The arrests of 44 people in the corruption and money-laundering case on July 23 drew national attention and put a spotlight on New Jersey’s reputation for corruption. Mr. Christie had built his reputation battling public corruption, and the case served to remind voters of his record and underscore that corruption remained a persistent statewide problem, one that could require a new governor to root out.

As it turned out, there was no need to hurry up the corruption arrests to ensure that they would redound to Mr. Christie’s credit: the Obama appointee who replaced him, Paul J. Fishman, was not installed until last Wednesday.

Mr. Christie has said he and his wife are close friends of Ms. Brown and her husband. The couples live a few hundred yards apart in Mendham, N.J.

Read More >>> Here

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Filed under Chris Christie, ethics, Freedom of Information Act, Gov. Jon Corzine, Michele A. Brown, repayment of loans, The New York Times, US Attorneys Office

NYT Endorses Corzine for Governor


Yesterday for those who may have missed it, The New york Times came out in suppor of Jon Corzine by endorsing his candidacy for the governorship of New Jersey.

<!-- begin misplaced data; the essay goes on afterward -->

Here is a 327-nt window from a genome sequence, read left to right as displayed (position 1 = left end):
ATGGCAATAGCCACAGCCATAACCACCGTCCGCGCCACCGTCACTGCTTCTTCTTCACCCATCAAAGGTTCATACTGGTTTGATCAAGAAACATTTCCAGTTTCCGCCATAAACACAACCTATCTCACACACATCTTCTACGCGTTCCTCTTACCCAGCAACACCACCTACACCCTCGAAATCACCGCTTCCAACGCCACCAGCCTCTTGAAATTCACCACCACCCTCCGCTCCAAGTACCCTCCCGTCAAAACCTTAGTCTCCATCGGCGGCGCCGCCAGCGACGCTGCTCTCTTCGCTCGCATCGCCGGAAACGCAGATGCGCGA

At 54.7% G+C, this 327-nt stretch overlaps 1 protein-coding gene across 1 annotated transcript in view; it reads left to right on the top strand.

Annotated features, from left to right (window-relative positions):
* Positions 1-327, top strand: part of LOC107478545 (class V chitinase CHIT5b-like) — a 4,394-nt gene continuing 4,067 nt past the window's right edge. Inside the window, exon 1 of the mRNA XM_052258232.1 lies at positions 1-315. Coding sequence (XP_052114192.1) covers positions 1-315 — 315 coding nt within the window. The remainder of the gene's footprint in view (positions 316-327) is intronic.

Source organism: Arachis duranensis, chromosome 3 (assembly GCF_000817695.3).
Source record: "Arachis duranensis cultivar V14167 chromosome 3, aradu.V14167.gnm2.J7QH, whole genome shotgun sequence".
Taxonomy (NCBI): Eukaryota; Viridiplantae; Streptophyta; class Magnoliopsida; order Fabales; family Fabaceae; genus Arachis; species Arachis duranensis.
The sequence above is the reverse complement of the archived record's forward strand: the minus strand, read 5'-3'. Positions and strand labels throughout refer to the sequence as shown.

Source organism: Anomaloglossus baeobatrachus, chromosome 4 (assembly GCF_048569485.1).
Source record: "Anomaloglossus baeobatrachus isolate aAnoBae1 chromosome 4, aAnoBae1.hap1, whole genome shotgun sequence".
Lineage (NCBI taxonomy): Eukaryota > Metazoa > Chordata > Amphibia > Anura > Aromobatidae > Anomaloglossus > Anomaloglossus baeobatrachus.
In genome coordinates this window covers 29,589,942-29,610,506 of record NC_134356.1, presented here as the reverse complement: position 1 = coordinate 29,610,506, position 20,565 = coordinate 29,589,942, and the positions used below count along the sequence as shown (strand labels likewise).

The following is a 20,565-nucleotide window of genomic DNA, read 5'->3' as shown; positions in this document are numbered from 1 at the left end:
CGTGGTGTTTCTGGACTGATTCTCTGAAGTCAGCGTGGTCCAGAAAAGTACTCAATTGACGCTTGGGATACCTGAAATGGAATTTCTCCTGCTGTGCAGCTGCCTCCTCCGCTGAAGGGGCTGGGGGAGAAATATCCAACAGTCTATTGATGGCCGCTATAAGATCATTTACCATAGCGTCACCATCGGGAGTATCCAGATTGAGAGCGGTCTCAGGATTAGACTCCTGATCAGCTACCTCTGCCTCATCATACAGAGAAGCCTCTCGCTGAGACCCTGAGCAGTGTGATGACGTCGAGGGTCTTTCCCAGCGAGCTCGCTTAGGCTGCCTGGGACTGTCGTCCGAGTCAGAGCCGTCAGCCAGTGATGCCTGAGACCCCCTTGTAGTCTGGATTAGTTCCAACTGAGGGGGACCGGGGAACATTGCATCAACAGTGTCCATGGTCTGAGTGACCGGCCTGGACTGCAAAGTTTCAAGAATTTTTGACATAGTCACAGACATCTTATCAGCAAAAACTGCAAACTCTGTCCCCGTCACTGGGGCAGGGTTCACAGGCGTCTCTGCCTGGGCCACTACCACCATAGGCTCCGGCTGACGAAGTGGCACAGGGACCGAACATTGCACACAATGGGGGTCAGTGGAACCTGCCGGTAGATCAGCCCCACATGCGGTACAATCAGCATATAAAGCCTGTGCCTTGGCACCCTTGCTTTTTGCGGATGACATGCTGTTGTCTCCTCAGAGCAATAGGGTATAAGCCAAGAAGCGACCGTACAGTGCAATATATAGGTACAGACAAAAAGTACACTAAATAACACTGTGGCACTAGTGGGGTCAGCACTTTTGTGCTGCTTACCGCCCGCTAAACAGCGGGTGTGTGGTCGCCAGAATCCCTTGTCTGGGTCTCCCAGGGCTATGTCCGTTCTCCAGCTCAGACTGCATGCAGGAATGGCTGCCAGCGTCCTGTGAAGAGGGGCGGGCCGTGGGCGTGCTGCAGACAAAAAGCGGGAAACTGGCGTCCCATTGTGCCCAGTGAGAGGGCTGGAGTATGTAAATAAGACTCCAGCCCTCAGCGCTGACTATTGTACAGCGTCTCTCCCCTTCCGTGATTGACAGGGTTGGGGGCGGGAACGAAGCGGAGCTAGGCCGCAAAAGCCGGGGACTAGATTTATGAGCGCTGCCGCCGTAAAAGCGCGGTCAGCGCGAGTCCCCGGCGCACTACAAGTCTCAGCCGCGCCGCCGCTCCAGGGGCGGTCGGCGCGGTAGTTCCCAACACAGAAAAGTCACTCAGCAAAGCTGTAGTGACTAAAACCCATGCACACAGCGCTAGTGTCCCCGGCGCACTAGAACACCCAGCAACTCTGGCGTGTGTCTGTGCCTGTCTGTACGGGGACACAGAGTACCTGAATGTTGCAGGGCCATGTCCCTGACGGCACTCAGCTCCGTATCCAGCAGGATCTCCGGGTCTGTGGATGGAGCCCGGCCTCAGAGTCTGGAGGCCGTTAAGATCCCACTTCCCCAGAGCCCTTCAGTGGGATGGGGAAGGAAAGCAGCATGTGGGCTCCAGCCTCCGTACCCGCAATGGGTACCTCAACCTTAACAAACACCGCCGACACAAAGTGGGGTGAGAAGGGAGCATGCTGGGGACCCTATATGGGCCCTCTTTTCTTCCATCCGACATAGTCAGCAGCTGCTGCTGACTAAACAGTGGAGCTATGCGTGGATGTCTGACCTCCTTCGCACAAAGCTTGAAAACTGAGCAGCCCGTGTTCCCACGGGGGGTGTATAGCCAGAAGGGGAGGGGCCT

Here’s what they had to say:

Like almost every other state in the union, New Jersey is in bad shape. Revenues are down. Unemployment is up. A state deficit is looming. Taxes are high, and more borrowing is taboo. Unfortunately for Gov. Jon Corzine, it is also election time. Mr. Corzine, a Democrat, has struggled through his first term, partly because of a legislature that will not make the tough decisions. He still has lessons to learn about communication and leadership, but he is a better choice for New Jersey voters than either of his challengers. He has earned another four years to deal with the state’s budget problems and culture of corruption.

Despite his support from President Obama, Governor Corzine faces two formidable opponents who have made the most of his stormy first term. The Republican, Christopher Christie, a former United States attorney, has made headway by talking about slashing taxes and state programs. But his talk is far too vague, and he has no record to back it up. Further, there are concerns about whether he appointed politically connected friends to lucrative positions. There were also reports that his office targeted Democrats, including Senator Robert Menendez, close to election time.

An engaging independent candidate, Christopher Daggett, has also done well, even though New Jersey’s infamous political bosses have made sure that only the most intrepid voters will find him on the ballot. Mr. Daggett’s contribution to this campaign has been his thought-provoking ideas about cutting property taxes and shifting some of the tax burden to high-end services like architect’s or lawyer’s fees or fancy haircut parlors.